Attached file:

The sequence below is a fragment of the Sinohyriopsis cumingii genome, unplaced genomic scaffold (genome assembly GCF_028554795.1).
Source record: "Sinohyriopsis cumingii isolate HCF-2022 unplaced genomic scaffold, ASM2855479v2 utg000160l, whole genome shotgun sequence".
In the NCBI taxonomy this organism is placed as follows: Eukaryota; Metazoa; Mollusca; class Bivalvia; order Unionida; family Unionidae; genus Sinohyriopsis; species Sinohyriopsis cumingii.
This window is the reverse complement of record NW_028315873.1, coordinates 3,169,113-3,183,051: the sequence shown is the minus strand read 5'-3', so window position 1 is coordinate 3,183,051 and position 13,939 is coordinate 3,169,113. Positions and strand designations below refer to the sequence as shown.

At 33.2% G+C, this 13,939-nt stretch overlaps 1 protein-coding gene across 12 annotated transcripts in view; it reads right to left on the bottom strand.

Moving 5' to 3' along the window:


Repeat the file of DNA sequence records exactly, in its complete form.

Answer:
The sequence below is a fragment of the Sinohyriopsis cumingii genome, unplaced genomic scaffold (genome assembly GCF_028554795.1).
Source record: "Sinohyriopsis cumingii isolate HCF-2022 unplaced genomic scaffold, ASM2855479v2 utg000160l, whole genome shotgun sequence".
In the NCBI taxonomy this organism is placed as follows: Eukaryota; Metazoa; Mollusca; class Bivalvia; order Unionida; family Unionidae; genus Sinohyriopsis; species Sinohyriopsis cumingii.
This window is the reverse complement of record NW_028315873.1, coordinates 3,169,113-3,183,051: the sequence shown is the minus strand read 5'-3', so window position 1 is coordinate 3,183,051 and position 13,939 is coordinate 3,169,113. Positions and strand designations below refer to the sequence as shown.

At 33.2% G+C, this 13,939-nt stretch overlaps 1 protein-coding gene across 12 annotated transcripts in view; it reads right to left on the bottom strand.

Moving 5' to 3' along the window: